Summer Full Strawberry Moon
The dew-point and the temperature are one, 67. That means a cloud hangs not above us but around us. It’s a drippy, soggy Saturday fit for neither garden work nor bees. And I have work to do in both places. There’s always Latin.
Hilo now takes naps with me every day and sits upstairs with me longer at night. I want to have as much time with her as possible before her kidney disease takes over. Kidney disease is strange. As long as there is at least some kidney function, the disease doesn’t manifest itself much except in heavy drinking of water. The creatinine level and other measures of kidney function reveal a different, starker picture. They show the gradual, then exponential depletion of effective kidney reserves. Once the body tips over into renal insufficiency, things can get bad quick.
As the universe would have it, at the same time Hilo had her labs confirming her problem, I had to go to the lab at Allina Coon Rapids to get my creatinine levels. Witnessing the steady and relatively rapid deterioration in Hilo’s situation, I awaited my lab results with somewhat more intensity than I might have.
Mine remain unchanged from December and not appreciably different for several times in the past. Looks ok for now.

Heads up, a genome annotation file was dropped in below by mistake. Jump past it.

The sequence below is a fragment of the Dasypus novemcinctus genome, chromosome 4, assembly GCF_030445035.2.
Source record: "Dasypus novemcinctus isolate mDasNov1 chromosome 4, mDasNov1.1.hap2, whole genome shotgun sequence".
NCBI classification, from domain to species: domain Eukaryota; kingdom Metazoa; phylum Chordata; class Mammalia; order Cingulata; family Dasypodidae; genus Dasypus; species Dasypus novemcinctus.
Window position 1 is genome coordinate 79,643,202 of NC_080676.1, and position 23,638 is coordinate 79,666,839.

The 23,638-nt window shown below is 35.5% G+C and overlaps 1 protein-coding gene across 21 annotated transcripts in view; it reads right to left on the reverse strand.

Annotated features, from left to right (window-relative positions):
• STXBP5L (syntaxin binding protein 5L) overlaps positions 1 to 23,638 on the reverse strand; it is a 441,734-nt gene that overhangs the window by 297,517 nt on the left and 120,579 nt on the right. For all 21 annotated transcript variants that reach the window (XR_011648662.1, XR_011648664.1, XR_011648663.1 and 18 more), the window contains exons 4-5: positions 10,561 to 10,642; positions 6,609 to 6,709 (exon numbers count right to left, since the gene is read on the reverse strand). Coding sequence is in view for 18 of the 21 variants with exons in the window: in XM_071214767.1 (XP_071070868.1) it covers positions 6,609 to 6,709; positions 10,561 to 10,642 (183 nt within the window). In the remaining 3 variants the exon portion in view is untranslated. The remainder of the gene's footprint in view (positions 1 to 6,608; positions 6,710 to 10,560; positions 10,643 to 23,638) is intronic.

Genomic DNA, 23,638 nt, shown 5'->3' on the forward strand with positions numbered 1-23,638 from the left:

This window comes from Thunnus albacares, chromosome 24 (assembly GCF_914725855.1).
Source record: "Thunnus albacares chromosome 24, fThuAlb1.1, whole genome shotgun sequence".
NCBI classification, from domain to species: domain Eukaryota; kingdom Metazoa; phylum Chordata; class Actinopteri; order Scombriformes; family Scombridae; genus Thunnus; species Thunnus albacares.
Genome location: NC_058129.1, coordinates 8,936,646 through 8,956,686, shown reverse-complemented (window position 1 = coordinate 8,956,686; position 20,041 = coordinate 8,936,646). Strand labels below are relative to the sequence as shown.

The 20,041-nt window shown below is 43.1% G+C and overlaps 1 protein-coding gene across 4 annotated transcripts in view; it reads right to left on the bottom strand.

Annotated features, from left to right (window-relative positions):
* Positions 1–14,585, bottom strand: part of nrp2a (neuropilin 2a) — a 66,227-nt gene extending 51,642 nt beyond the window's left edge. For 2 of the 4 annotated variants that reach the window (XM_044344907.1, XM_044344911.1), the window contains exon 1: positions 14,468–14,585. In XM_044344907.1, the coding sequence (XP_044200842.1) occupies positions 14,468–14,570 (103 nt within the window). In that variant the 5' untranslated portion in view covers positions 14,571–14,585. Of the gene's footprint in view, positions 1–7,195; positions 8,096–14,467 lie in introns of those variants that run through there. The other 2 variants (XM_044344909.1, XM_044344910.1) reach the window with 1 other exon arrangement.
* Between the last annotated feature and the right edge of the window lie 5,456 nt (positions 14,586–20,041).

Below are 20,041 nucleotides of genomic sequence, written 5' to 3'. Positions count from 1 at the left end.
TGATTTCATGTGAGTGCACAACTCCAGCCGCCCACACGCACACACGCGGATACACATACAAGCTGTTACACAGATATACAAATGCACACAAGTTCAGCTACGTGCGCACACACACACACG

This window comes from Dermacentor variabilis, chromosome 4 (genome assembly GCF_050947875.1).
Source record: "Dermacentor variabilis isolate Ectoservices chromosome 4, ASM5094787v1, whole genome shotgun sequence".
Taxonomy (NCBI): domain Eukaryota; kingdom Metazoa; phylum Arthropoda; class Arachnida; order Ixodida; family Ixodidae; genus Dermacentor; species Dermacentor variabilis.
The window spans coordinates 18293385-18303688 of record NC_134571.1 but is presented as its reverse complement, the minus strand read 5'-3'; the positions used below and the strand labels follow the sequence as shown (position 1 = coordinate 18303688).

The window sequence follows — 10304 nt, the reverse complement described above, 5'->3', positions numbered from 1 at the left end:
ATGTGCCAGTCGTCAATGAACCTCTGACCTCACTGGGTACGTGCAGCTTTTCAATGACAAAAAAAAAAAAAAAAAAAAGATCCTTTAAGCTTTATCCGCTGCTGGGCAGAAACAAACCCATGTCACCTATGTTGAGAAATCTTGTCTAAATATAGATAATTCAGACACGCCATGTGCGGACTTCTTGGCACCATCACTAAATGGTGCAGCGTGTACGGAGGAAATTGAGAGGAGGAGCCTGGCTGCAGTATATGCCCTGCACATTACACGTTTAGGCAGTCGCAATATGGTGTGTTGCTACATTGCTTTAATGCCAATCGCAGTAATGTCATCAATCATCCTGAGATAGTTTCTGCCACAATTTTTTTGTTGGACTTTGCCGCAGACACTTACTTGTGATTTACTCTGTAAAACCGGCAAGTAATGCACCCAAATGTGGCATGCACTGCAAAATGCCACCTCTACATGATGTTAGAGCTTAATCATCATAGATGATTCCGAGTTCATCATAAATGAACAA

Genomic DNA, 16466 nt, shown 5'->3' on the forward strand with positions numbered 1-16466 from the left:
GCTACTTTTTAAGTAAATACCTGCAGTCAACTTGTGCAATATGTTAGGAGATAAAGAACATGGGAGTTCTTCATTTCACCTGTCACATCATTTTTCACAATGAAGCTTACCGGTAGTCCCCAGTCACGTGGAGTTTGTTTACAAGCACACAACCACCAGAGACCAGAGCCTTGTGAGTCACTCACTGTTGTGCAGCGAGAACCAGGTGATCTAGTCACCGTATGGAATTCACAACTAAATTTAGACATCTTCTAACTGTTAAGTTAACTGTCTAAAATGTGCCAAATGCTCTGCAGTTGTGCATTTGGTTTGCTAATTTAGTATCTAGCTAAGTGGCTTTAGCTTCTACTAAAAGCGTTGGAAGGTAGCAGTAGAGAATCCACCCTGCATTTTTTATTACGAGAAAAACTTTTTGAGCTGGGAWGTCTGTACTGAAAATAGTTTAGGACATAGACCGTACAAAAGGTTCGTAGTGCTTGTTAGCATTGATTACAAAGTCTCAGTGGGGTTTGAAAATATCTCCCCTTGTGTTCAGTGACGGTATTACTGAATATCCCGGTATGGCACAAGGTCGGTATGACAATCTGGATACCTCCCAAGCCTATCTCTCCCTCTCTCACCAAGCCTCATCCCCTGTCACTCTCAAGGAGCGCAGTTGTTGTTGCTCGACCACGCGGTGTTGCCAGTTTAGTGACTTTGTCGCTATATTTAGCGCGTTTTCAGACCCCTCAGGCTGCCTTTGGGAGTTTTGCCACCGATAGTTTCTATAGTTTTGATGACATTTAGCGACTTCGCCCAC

After my thumb got all black and blue following my last sting, I began to investigate bee defensive behavior. I learned a lot of interesting things, a few very practical that I hope I remember the next time. It seems that when a bee stings it releases an alarm pheromone that attracts others to the location of the sting. So. I should scrape off the stinger (not pull it out because that causes the stinger to pump more venom into the wound), then smoke the area stung to mask the pheromone. I also learned that the same alarm pheromone expresses when a bee gets crushed during hive inspections. Of course I try to avoid this but it happens. That situation, too, calls for smoke. Last, and most obviously, if the bees are ornery on a particular day, put on gloves. Oh, yeah.